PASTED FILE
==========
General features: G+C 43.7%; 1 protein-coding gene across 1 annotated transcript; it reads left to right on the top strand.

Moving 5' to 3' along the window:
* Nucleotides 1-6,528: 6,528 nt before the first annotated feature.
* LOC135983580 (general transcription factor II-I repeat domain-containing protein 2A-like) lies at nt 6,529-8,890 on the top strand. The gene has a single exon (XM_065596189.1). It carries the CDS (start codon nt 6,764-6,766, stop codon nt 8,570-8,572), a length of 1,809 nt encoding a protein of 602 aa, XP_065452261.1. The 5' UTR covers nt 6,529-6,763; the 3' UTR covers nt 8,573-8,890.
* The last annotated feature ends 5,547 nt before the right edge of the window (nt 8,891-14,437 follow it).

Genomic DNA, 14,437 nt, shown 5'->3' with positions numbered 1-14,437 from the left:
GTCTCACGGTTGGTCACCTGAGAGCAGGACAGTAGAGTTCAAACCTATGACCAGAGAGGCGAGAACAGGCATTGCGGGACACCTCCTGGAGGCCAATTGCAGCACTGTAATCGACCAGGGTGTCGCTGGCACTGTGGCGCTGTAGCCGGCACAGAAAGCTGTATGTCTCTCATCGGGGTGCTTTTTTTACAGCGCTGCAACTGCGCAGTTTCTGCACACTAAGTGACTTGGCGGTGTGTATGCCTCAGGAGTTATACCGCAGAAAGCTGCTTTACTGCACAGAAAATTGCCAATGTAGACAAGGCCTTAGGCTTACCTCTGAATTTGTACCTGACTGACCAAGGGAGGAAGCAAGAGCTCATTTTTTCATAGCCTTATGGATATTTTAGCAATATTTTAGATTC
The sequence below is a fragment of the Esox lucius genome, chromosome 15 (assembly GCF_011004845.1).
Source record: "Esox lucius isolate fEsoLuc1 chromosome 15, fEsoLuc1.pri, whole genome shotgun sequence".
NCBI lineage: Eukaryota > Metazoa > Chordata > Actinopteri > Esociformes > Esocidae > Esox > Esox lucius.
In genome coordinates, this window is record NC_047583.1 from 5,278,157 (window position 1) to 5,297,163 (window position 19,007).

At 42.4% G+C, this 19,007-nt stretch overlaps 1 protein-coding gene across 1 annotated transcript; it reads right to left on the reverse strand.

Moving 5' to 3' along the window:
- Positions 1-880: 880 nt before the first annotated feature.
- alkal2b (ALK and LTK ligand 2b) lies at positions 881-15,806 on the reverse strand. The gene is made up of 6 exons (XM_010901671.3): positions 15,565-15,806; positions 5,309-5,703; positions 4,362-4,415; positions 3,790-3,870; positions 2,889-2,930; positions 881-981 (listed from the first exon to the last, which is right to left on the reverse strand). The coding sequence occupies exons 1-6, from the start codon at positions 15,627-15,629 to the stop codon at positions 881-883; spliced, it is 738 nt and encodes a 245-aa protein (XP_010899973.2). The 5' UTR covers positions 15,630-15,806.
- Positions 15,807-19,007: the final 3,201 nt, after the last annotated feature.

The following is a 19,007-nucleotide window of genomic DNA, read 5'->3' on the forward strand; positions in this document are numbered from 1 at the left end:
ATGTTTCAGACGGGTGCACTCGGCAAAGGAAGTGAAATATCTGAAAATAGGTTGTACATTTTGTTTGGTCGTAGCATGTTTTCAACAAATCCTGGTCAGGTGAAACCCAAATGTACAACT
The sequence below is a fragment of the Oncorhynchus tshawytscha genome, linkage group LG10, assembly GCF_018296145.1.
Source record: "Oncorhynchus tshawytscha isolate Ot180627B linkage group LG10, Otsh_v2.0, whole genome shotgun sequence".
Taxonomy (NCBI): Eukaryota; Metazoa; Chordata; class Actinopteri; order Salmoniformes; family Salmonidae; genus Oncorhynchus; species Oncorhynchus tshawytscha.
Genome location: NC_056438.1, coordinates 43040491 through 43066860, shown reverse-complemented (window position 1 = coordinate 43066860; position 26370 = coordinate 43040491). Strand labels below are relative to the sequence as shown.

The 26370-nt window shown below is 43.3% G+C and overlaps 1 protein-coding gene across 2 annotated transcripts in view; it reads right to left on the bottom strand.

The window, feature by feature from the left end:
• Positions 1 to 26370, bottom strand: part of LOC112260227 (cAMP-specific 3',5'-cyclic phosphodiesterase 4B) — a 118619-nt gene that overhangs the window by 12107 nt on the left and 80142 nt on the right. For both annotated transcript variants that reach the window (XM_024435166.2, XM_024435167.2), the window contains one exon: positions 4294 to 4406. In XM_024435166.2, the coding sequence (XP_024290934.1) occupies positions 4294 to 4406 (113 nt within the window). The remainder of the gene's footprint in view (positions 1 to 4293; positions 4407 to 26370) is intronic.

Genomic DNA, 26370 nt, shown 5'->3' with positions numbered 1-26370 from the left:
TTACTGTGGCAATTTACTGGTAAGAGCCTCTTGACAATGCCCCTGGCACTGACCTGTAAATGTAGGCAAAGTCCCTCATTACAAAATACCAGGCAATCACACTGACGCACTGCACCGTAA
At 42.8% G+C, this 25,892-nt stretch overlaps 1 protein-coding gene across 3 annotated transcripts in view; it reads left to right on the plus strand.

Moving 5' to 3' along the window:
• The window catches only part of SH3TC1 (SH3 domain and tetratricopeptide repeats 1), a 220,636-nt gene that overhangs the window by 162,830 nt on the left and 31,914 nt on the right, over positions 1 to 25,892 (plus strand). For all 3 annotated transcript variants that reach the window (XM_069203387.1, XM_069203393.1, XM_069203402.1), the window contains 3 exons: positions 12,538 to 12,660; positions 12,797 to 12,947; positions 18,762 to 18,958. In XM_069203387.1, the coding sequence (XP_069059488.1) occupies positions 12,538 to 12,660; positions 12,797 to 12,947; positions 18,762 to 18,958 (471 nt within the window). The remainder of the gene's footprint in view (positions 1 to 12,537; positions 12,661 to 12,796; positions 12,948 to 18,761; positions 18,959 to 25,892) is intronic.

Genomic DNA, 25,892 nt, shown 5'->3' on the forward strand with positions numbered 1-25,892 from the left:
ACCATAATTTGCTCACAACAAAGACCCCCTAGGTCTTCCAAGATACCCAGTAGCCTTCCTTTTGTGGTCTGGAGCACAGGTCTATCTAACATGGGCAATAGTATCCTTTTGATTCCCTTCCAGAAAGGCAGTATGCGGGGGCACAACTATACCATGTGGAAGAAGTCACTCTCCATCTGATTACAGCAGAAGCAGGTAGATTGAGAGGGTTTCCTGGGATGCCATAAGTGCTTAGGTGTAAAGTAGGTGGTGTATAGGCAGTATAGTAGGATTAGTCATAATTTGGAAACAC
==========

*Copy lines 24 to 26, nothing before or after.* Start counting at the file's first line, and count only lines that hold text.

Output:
The window, feature by feature from the left end:
• Positions 1 to 26370, bottom strand: part of LOC112260227 (cAMP-specific 3',5'-cyclic phosphodiesterase 4B) — a 118619-nt gene that overhangs the window by 12107 nt on the left and 80142 nt on the right. For both annotated transcript variants that reach the window (XM_024435166.2, XM_024435167.2), the window contains one exon: positions 4294 to 4406. In XM_024435166.2, the coding sequence (XP_024290934.1) occupies positions 4294 to 4406 (113 nt within the window). The remainder of the gene's footprint in view (positions 1 to 4293; positions 4407 to 26370) is intronic.

Genomic DNA, 26370 nt, shown 5'->3' with positions numbered 1-26370 from the left: